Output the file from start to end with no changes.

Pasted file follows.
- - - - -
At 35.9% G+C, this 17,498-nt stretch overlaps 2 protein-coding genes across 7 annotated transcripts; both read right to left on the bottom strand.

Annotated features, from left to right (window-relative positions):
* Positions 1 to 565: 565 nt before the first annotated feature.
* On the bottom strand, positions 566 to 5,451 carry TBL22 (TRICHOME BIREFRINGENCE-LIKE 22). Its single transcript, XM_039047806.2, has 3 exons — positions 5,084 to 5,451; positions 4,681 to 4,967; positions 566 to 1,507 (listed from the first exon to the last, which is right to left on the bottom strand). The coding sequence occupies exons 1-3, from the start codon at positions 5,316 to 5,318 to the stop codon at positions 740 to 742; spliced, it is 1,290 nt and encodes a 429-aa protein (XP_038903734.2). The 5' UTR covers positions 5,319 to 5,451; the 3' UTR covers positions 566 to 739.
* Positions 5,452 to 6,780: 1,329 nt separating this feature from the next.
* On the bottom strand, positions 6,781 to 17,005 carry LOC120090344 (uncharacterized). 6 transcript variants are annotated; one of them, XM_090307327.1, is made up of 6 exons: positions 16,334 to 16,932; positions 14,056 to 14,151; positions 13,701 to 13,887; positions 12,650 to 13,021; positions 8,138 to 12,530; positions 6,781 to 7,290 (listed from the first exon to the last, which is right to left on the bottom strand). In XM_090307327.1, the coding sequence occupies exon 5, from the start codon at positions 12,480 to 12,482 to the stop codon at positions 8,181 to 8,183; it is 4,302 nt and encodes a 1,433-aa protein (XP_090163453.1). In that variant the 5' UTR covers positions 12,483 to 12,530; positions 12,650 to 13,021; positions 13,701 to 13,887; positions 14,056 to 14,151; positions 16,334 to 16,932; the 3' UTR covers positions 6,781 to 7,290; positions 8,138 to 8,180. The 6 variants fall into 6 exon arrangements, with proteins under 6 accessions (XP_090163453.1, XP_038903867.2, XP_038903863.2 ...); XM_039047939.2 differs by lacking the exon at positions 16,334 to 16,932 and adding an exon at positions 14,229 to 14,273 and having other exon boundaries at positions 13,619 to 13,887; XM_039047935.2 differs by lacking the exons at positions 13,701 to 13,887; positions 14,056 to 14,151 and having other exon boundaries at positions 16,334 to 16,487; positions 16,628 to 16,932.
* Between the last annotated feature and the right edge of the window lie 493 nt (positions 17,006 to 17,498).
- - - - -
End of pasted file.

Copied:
At 35.9% G+C, this 17,498-nt stretch overlaps 2 protein-coding genes across 7 annotated transcripts; both read right to left on the bottom strand.

Annotated features, from left to right (window-relative positions):
* Positions 1 to 565: 565 nt before the first annotated feature.
* On the bottom strand, positions 566 to 5,451 carry TBL22 (TRICHOME BIREFRINGENCE-LIKE 22). Its single transcript, XM_039047806.2, has 3 exons — positions 5,084 to 5,451; positions 4,681 to 4,967; positions 566 to 1,507 (listed from the first exon to the last, which is right to left on the bottom strand). The coding sequence occupies exons 1-3, from the start codon at positions 5,316 to 5,318 to the stop codon at positions 740 to 742; spliced, it is 1,290 nt and encodes a 429-aa protein (XP_038903734.2). The 5' UTR covers positions 5,319 to 5,451; the 3' UTR covers positions 566 to 739.
* Positions 5,452 to 6,780: 1,329 nt separating this feature from the next.
* On the bottom strand, positions 6,781 to 17,005 carry LOC120090344 (uncharacterized). 6 transcript variants are annotated; one of them, XM_090307327.1, is made up of 6 exons: positions 16,334 to 16,932; positions 14,056 to 14,151; positions 13,701 to 13,887; positions 12,650 to 13,021; positions 8,138 to 12,530; positions 6,781 to 7,290 (listed from the first exon to the last, which is right to left on the bottom strand). In XM_090307327.1, the coding sequence occupies exon 5, from the start codon at positions 12,480 to 12,482 to the stop codon at positions 8,181 to 8,183; it is 4,302 nt and encodes a 1,433-aa protein (XP_090163453.1). In that variant the 5' UTR covers positions 12,483 to 12,530; positions 12,650 to 13,021; positions 13,701 to 13,887; positions 14,056 to 14,151; positions 16,334 to 16,932; the 3' UTR covers positions 6,781 to 7,290; positions 8,138 to 8,180. The 6 variants fall into 6 exon arrangements, with proteins under 6 accessions (XP_090163453.1, XP_038903867.2, XP_038903863.2 ...); XM_039047939.2 differs by lacking the exon at positions 16,334 to 16,932 and adding an exon at positions 14,229 to 14,273 and having other exon boundaries at positions 13,619 to 13,887; XM_039047935.2 differs by lacking the exons at positions 13,701 to 13,887; positions 14,056 to 14,151 and having other exon boundaries at positions 16,334 to 16,487; positions 16,628 to 16,932.
* Between the last annotated feature and the right edge of the window lie 493 nt (positions 17,006 to 17,498).